EASTERN SIERRAS IN THE FALL #5 – Ancient Bristlecone Pine Forest

December 14, 2016  •  Leave a Comment

September 2016

EASTERN SIERRAS IN THE FALL #5 – Ancient Bristlecone Pine Forest

From Bishop, the Ancient Bristlecone Pine Forest Visitor Center in the Inyo National Forest is 5 miles almost due east.. However, to get there by road you have to go 15 miles south, then turn northeast into the mountains and then head back north which turns out to be 38 miles each way.  But, it is well worth the effort.

Map showing route from Bishop to Ancient Bristlecone Forest

01 2016-09-25 Map #06 Bishop to Bristlecone01 2016-09-25 Map #06 Bishop to Bristlecone

 

The Ancient Bristlecone Pine Forest is a section of the Inyo National Forest in the White Mountains East of Bishop California.  The Inyo NF  is massive (2,974 sq miles), but these tress - Great Basin Bristlecone Pine (Pinus longaeva) – are only in a small area of the larger National Forest.  They are one of the few plants that can survive in these specialized conditions near the tops of the mountains.  They can live over 5,000 years making them the oldest living (non-clonal) things on earth.  The oldest is thought to be 5,066 years old.  On the north slopes of the White Mountains are the oldest of these trees with an average age of 2,000 years vs. 1,000 years on the south slopes. 

Although other tree species grow in similar altitude and weather conditions, these trees have carved out a unique ecological niche.  What is really odd when you first think about it is that Bristlecone Pine is a very poor competitor.  They do very poorly when they have to compete with other vegetation.  So, how did they come to be so old when every upstart bush or tree can out compete them?  Well, it seems they figured out how to survive in soil conditions no other plants or trees can tolerate.  Therefore no competition and they can devote all their energy into maintaining themselves rather than in strategies designed for competitive purposes.  For example, many tree species put lots of resources into growing taller than everything else in the forest so they can get the most sunshine.  Other trees form dense canopy’s to deny sunlight to smaller plants nearer the ground thus making more soil nutrients available to themselves.  But, if you have no competitors you don’t have to do those things and you can live a long time.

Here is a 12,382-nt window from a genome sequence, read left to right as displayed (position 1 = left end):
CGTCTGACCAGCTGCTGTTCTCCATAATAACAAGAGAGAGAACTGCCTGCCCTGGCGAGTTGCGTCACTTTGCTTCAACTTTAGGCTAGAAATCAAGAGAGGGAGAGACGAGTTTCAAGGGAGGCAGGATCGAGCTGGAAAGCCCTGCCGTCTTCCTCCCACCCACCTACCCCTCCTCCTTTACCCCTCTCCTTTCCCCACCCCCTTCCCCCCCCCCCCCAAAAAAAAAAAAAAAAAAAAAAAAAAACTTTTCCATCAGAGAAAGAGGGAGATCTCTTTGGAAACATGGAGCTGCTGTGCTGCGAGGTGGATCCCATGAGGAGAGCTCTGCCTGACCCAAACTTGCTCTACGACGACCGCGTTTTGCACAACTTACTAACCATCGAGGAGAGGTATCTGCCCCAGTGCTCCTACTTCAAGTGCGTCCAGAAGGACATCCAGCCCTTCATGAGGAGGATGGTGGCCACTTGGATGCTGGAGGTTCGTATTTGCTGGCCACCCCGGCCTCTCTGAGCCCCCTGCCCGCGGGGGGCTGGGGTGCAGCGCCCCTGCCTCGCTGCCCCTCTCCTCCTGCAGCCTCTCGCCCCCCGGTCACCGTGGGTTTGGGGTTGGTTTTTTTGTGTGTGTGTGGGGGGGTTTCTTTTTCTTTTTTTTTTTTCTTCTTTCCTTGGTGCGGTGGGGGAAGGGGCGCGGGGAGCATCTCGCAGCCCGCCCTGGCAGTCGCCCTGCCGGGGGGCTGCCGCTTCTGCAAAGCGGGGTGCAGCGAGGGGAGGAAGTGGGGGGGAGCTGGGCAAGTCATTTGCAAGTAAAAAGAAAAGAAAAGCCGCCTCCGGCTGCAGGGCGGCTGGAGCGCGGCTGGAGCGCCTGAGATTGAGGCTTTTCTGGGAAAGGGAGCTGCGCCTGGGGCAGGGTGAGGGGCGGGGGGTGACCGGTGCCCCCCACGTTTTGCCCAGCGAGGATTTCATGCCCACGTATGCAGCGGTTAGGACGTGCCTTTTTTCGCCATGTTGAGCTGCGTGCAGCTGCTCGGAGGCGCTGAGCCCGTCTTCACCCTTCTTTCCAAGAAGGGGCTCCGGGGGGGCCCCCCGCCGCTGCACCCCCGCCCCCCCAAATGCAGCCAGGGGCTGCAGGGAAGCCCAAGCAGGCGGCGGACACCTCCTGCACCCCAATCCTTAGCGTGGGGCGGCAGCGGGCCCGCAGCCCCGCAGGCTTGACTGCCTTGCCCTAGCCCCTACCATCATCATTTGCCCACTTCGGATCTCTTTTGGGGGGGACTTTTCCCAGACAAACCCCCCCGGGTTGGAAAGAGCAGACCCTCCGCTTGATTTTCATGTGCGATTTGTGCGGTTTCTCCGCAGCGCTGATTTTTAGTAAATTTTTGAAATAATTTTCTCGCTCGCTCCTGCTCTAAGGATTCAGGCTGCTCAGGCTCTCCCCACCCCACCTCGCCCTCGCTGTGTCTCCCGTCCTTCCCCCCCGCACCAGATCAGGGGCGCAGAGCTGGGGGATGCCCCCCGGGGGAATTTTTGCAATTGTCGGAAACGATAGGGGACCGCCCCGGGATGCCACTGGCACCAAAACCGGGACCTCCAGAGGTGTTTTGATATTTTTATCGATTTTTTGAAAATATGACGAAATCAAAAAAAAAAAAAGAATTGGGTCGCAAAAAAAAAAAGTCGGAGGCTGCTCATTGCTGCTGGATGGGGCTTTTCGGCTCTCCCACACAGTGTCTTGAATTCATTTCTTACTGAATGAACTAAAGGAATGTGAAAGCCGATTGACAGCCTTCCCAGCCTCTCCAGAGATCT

The niche they have is that they are very good at finding water deep down and don’t have a problem with cold temps, high altitudes and strong winds.  This allows them to take root in loose dolomite soil on hillsides where any rainfall just flows right through and out the bottom leaving none in the soil itself.  Other plants can’t deal with this but they can.  With no competition they don’t need to form dense forest canopies to block out sunlight.  They also don’t need to grow extra needles for photosynthesis as no one else is going to be near enough to them to block the sun thus allowing each needle they do have to be a 100% producer whenever the sun is present.  They also don’t have to compete for water.  Once their roots get down below the dolomite it’s all theirs. 

They have also learned to adapt to the high winds.  Unlike trees with harder wood or taller trunks that tend to snap in fierce wind, these guys just let the wind bend them into strange twists and angles and they don’t seem to mind.  Couple this with a pretty good resistance to pests and you can live 5,000 years.

 

Ancient Bristlecone Forest, Inyo National Forest #1

Twisted TrunkTwisted Trunk

 

Ancient Bristlecone Forest, Inyo National Forest #2

Golden twirlGolden twirl

 

Ancient Bristlecone Forest, Inyo National Forest #3

Corkscrew BristleconeCorkscrew Bristlecone

 

Ancient Bristlecone Forest, Inyo National Forest #4

Wrapped around snagWrapped around snag

 

Ancient Bristlecone Forest, Inyo National Forest #5

Bristlecone Double SwirlBristlecone Double Swirl

- - - - - - - - - - - -

I hope you are enjoying reading the Fall in the Eastern Sierra’s travel log series.  This is the last installment for this trip, but there will be more trips in the near future so stay tuned

- Images of this trip can be found on my website at.

          http://www.danhartfordphoto.com/eastern-sierra-2016-09

                                    or

          http://www.danhartfordphoto.com/eastern-sierra-2016-09-favs

 

This blog is posted at: 

          http://www.danhartfordphoto.com/blog/2016/12/eastern-sierras-in-the-fall-05

 

Or, this whole series at:

          http://www.danhartfordphoto.com/blog/keyword?k=DanTravelBlogEastSierra

 

Thanks for reading – Comments Appreciated -- Dan

 

 


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